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SPRING 2016 MARKET REPORT

Beano (1945) 26 issue complete year makes 3250.00


They were in the best condition ever offered at auction and the full Beano year of 1945 doubled its upper estimate at £3250, that’s £125 for each fortnightly issue. Early Beano copies from the 1940s were also in high demand and numbers 76-100 averaged £250-350 each.

 



12 pages of original artwork from the 1880s, one featuring that old reprobate, Ally Sloper, were snapped up by the Cartoon Art Museum for £490 and will feature in an upcoming exhibition once they have been framed. The Museum is at 35 Little Russell Street, London WC1A 2HH and well worth a visit.

 

Seaside and Holiday comics were published during the 1930s and only sold at summer resorts during the holidays. As such they are rare as print runs were correspondingly low. This lot included Sunny Sands No 1, a publication not listed in our reference books and a real rarity. There were 8 issues in all, mostly trimmed, but this did not deter the winning bidder with a successful £230.

 


A fresh run of Tiny Tots in 3 complete years, 1947-49, enclosed in a bound volume totted up £210

 


Dandy No 17 in Fine condition made £220.

 

 

Korky gets his birthday bumps in the Dandy Monster Comic from 1947 and £470 was a very nice present indeed.

 


A lower grade Beano Xmas Number from 1939 still managed a lofty £330

 


Denis Gifford’s original mock-up for his unpublished Corker Comics 1-12 included original artwork by fledgling cartoonist, Bob Monkhouse and this unique piece of British comics history was also bought by the Cartoon Art Museum for £310.

 


This fresh copy of The Beezer No 2 from 1956 was taken to £90

 


Dudley Watkins drew and signed this Biffo The Bear artwork for the 1954 Beano Book and it featured many of the characters in a Christmas story. Intense bidding took it to £1320

 


A high grade bound volume of the 1954 Dandy complete year attracted a double estimate £1020

 



Cowboy comics have a wide collecting base and key character John Wayne always concentrates bidders’ minds. An unbroken run of issues 35-49 corralled £210, or £14 a pop.

 



Harold Whitaker drew Mickey Mouse and Peter Pan for Mickey Mouse Weekly in the mid Fifties and here was his archive of over 90 pencil roughs along with 21 episode scripts. £260 took the Mickey.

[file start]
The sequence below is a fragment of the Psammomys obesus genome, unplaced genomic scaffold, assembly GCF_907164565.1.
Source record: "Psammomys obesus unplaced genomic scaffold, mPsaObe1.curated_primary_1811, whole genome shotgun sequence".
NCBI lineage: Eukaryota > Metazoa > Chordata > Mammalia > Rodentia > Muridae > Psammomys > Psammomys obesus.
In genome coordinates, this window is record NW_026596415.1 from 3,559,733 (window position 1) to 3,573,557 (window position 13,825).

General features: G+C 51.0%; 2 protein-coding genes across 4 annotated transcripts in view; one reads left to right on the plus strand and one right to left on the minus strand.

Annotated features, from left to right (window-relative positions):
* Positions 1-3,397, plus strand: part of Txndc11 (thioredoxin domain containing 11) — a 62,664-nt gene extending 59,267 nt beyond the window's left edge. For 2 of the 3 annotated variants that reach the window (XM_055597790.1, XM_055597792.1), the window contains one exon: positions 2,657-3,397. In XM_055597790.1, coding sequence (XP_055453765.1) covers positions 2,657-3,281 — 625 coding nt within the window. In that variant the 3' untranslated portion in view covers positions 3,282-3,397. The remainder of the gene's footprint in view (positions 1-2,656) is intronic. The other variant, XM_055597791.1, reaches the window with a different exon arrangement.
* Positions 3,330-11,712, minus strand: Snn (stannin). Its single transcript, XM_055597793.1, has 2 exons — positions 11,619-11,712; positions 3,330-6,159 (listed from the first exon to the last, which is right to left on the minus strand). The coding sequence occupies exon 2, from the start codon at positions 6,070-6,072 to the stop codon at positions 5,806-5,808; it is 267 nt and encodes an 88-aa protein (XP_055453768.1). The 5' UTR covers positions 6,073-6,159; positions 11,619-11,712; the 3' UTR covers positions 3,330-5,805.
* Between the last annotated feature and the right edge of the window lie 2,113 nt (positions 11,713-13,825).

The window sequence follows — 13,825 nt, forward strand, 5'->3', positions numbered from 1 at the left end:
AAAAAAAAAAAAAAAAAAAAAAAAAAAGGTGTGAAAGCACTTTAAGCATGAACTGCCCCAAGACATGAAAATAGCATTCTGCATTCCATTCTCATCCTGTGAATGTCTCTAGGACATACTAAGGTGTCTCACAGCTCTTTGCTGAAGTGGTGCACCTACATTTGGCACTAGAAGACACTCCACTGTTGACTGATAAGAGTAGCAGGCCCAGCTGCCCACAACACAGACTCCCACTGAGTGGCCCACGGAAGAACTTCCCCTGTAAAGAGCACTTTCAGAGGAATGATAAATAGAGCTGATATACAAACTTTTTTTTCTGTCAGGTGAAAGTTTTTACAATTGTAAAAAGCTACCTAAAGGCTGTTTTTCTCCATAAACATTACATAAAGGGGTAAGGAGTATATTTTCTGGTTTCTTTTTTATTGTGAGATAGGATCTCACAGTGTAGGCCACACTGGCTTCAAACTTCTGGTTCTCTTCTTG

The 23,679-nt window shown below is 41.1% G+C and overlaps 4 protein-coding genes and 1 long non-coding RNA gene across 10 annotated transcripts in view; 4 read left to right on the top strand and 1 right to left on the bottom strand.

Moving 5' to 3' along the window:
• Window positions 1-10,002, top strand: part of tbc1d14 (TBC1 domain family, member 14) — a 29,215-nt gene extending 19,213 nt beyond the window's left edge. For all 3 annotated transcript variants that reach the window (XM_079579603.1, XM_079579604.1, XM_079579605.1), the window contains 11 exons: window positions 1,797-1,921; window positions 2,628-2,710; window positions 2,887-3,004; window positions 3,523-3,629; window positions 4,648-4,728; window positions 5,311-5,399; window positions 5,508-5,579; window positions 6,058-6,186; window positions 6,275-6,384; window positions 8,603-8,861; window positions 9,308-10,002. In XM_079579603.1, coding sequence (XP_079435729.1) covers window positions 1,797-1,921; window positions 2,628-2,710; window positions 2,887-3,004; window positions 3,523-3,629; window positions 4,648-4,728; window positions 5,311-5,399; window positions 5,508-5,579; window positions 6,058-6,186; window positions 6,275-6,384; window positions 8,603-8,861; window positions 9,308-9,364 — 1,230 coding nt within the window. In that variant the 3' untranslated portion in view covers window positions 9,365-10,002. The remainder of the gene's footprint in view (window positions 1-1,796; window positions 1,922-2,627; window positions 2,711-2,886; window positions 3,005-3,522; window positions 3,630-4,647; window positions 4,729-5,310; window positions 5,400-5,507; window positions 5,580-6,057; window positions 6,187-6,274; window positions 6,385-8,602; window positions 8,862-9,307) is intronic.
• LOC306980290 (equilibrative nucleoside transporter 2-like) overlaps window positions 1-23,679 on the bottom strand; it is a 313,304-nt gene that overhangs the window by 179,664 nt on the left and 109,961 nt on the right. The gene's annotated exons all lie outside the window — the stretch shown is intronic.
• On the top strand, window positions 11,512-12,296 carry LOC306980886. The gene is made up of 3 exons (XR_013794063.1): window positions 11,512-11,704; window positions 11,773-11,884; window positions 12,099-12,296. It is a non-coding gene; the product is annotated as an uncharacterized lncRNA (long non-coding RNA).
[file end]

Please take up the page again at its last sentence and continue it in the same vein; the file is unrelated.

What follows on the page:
Early issues of Super-Detective Library are hard enough to find so the rarer Australian edition 1/- copies did not go unnoticed and these 13 numbers garnered £185

 


A 33 issue run of JAG including the first three numbers with their free gifts came in at £350

 

Numbers 11-20 of TV Century 21 sold very well at £24 each

 


The first four issues of Valiant caused a hurricane of bidding to £165

 


Roy Cross’s 1970 artwork for the cover of the Lion Book of Motor Racing raced to £230

 


Our Golden Age selection highlighted the scarce Super Duck Comics #1. With cover featuring Hitler and Hirohito, it dictated £130

 


Six mid-grade issues of The Haunt of Fear reached a strong £250. EC does it.

 

A surprisingly high £300 was successfully bid for The Punisher’s first appearance.

 

The first appearance of Thor in Journey into Mystery #83 makes this comic one of the key Silver Age issues but £1300 was an unprecedented high for a pence [vg-] copy.

 

A 1995 cover artwork by Michael Avon Oeming for Judge Dredd #7 (1995) included its editor’s acetate overlay, signed proof copies and the original comic for a mega £520

 

 

In 1967 a barefoot Sandie Shaw took Europe by storm with the first Eurovision Song Contest win for Britain with Puppet on a String – its catchy lyrics still resonating nearly fifty years later with kids of all ages. At that time, filmed in Supermarionation, Thunderbirds, Captain Scarlet, UFO, Stingray and Troy Tempest blasted their way onto our TV screens as TV Century 21 pushed The Eagle to one side in the local newsagents. All of these puppets on a string are well loved but only one of them had real class, the inimitable Lady Penelope voiced by Sylvia Anderson who died aged 88 this week. We fondly salute you.

 

 

Malcolm Phillips
Director
Comic Book Auctions Ltd.

 
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